Sunday, April 21, 2013

Monasteries in Chania, Crete

In the hills of the Akrotiri Peninsula (just north of the Chania Airport) are several ancient monasteries. We visited a few on our first day in Crete, almost right after we got off the airplane.

The monastic tradition in Crete has been a long one. For over a thousand years, hermits have been coming to the island to find seclusion in caves and groups of monks have set up communities in isolated nooks and crannies. Since Crete is rocky and mountainous, plenty of places were available. At its height, the island supported over 1000 monasteries. Now only about 40 are active though abandoned sites are everywhere. Akrotiri Penisula has over a dozen former monasteries and churches, a few of which are still active.

The first one we visited, and the most impressive, is Agia Triada Monastery, dedicated to the Holy Trinity. It is unclear when the monastery began but the most ancient of the current buildings date back to the 17th century (the Venetian period). The main facade by the parking lot definitely looks Venetian. It also includes a mounting post which the children thought was cool.

Agia Triada Monastery, Akrotiri Peninsula

On the mounting block

Over the entrance

Through the main door is a courtyard with the monastery's church right in the middle. A sign in English warned visitors not to take pictures inside the church, so I am unable to show you the amazing iconostasis (the highly decorated partition between the main body of the church and the sanctuary) or the other beautiful Byzantine-style icons found throughout the small church.

The exterior of the church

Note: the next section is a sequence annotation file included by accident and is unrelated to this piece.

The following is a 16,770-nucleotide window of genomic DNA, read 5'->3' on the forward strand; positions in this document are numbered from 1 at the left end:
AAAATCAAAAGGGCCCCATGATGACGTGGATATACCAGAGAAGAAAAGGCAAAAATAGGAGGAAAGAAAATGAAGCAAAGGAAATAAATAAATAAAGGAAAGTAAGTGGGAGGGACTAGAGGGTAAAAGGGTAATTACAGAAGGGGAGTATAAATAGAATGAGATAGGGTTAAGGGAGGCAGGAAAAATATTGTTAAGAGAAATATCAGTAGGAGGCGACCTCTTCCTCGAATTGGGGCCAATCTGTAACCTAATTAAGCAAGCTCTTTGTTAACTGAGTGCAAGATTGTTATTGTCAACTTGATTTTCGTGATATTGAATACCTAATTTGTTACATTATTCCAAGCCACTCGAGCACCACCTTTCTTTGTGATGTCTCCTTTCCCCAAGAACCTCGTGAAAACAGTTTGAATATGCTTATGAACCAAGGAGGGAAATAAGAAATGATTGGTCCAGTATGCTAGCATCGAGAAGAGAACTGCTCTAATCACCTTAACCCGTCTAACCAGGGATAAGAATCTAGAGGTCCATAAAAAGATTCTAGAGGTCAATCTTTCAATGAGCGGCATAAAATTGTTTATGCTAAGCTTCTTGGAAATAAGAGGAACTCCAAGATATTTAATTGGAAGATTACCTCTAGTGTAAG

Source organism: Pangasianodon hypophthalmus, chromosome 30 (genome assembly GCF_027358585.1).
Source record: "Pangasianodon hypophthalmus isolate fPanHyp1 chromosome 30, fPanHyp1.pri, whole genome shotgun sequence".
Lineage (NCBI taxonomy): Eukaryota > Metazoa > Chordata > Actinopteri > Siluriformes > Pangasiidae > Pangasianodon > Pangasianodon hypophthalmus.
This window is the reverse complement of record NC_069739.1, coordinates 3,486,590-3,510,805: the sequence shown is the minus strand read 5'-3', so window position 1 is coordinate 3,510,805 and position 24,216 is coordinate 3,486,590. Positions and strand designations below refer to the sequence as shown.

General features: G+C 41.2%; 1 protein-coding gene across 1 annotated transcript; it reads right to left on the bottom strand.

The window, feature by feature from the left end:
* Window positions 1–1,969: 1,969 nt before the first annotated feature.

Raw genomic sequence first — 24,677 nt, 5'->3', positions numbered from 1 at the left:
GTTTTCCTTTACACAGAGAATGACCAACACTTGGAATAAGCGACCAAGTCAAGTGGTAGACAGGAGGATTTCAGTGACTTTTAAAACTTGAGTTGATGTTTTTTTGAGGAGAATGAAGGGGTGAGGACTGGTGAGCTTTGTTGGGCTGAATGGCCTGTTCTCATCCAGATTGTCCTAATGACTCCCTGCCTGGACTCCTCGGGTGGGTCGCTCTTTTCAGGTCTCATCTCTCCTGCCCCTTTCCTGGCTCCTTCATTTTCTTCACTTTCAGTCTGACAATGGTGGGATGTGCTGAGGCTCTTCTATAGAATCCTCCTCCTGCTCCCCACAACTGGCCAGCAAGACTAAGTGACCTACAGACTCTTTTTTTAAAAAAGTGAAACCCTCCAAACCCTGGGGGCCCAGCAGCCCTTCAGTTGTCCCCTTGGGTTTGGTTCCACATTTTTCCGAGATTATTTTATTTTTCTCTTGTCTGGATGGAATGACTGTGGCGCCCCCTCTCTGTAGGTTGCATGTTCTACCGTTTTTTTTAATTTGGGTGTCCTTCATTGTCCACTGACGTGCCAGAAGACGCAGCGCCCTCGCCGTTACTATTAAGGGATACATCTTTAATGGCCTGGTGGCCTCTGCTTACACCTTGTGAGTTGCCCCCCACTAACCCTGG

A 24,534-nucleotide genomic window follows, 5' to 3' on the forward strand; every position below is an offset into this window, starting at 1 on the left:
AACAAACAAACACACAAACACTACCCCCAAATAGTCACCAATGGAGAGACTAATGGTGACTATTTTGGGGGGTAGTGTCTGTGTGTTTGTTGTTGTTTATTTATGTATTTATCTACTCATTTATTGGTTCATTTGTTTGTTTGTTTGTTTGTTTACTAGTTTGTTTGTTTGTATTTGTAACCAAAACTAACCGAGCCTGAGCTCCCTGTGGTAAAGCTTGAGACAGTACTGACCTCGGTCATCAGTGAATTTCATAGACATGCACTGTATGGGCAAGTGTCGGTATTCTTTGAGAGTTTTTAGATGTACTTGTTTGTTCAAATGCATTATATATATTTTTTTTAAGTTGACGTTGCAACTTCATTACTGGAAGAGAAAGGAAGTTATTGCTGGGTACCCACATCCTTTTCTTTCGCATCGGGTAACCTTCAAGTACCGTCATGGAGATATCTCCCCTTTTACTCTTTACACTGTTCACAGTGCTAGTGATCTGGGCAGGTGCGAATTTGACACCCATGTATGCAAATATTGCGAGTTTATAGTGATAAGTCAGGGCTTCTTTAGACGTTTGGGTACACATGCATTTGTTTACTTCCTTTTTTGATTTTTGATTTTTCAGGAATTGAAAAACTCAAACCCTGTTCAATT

The courtyard has many plants all over, as well as the doors to the monks' cells.

Monks' cells and gardens

A nice blend of practical fruit trees and beautiful flowers

Blooming like crazy

This monastery also has a museum with various treasures from the history of the place, from books to icons to sacred vessels. It also has medals awarded to the monks for supporting the resistance during World War II. At least, the guide book says all that is in the museum. We arrived on a Wednesday and the monastery museum is closed on Wednesdays. Which is a shame, because I wanted to buy some of their hand-made olive oil at the gift shop.

Museum building

We did spot the staircase on the right and go up to the roof of the church. There was nothing up there other than a nice view of the courtyard.

View of courtyard/front entrance from the church's roof

From here, we went up the hills to the Gouvernetou Monastery, which was also closed on Wednesdays.

Gouvernetou Monastery

A path from this monastery leads over the hills to some cave churches which will be next Sunday's church!

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